It depends on the specific classes involved
High-level thieves get extra turns. Going first is a big deal, going first and second is a huge deal. They can also use some otherwise restricted magic items that can be extremely powerful-- for example a thief with a Tome of the Stilled Tongue can, with preparation and at most once per day, cast any spell as a bonus action instead of normal. So a thief might be able to cast True Polymorph except it's quickened, which is pretty clearly better than casting True Polymorph but it's not quickened-- it being quicken means the caster could use their first turn in a surprise round to cast the spell and turn into an adult red dragon and then fly over and fire breath the enemies and then take a second turn where they multiattack the surviving enemies. A druid, for example, would instead only be able to attack on their next turn after polymorphing.
High-level Fighters get extra actions. An adult red dragon may get 3 different very damaging melee attacks each round totalling 2d10+6d6+24 possible damage, but a 20th level Battle Master gets four attacks per action and can action surge to get two actions. That's 6d12+16d6+40 possible damage in one round if they decide to pour all their resources into a single fight. Furthermore, in addition to dealing more than twice as much damage, the Battle Master can apply all sorts of different effects on up to 6 of those hits. For example, they could attempt to push a Large or smaller creature up to 90 feet backwards with a longbow, in addition to that damage. And if they have a magic weapon or ability score increasing magic, that damage will be even higher.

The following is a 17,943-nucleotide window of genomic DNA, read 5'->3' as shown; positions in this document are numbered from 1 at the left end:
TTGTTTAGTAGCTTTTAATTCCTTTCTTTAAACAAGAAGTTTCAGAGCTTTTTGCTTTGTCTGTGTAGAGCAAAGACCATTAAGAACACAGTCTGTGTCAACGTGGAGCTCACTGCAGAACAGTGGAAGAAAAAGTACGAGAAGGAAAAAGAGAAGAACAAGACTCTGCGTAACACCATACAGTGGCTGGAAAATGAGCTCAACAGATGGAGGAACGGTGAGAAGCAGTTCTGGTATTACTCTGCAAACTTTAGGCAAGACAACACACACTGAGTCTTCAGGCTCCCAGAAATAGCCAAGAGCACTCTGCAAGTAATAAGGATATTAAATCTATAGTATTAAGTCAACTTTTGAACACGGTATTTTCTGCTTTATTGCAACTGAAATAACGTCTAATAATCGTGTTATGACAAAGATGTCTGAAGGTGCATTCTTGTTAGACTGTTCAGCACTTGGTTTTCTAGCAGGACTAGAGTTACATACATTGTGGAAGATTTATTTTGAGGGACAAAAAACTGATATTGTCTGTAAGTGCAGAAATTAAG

High-level Zealots are nearly immortal. While an adult red dragon has quite a few hit-points, the Zealot has 0-ish hit points but "While you're raging, having 0 hit points doesn't knock you unconscious... if you would die due to failing death saving throws, you don't die until your rage ends, and you die then only if you still have 0 hit points." and "your rage is so fierce that it ends early only if you fall unconscious or if you choose to end it." This means only effects that specifically knock the target unconscious (like sleep for non-elves) or directly kill the target (like Power Word Kill) can kill a high-level Zealot. And even then, raising them from the dead is free. While they aren't super sticky, they do still do quite a bit of damage, and it's not like the Adult Red Dragon spellcaster is any stickier.
A 20th level Kensai does comparable average damage to the Red dragon, though not nearly as much as the Battle Master. Specifically, they do as much as 5d10+32, but they also have advantage on all 4 of their attacks, can reroll a miss, and have a higher attack bonus, so that actual average damage is a bit higher than it might look. Monks do struggle to keep up at high levels, in general, though.
If paladins and rangers count as martial characters, they can keep up pretty well as well (unless you are a Beast Master). The ranger does that in part via spells like Swift Quiver, while the Paladin does that mostly because their lower-level features can nova pretty well-- high levels of paladin don't add very much besides spell slots.
Now, while almost any class can keep up with an Adult Red Dragon sans legendary actions at 20th level, that doesn't mean that they can keep up with a spellcaster at 20th level. A 20th level Wizard can be just vastly more powerful in every way than a 20th level monk. Battle Master fighters and Thief rogues can keep up in combat, because Fighters do absurd amounts of damage at high levels and Battle Master maneuvers can apply many useful effects chosen for the situation sort of like spells while for the thief extra turns really are that good, but actual spellcasters have their own class features that make their abilities better than just casting True Polymorph generically.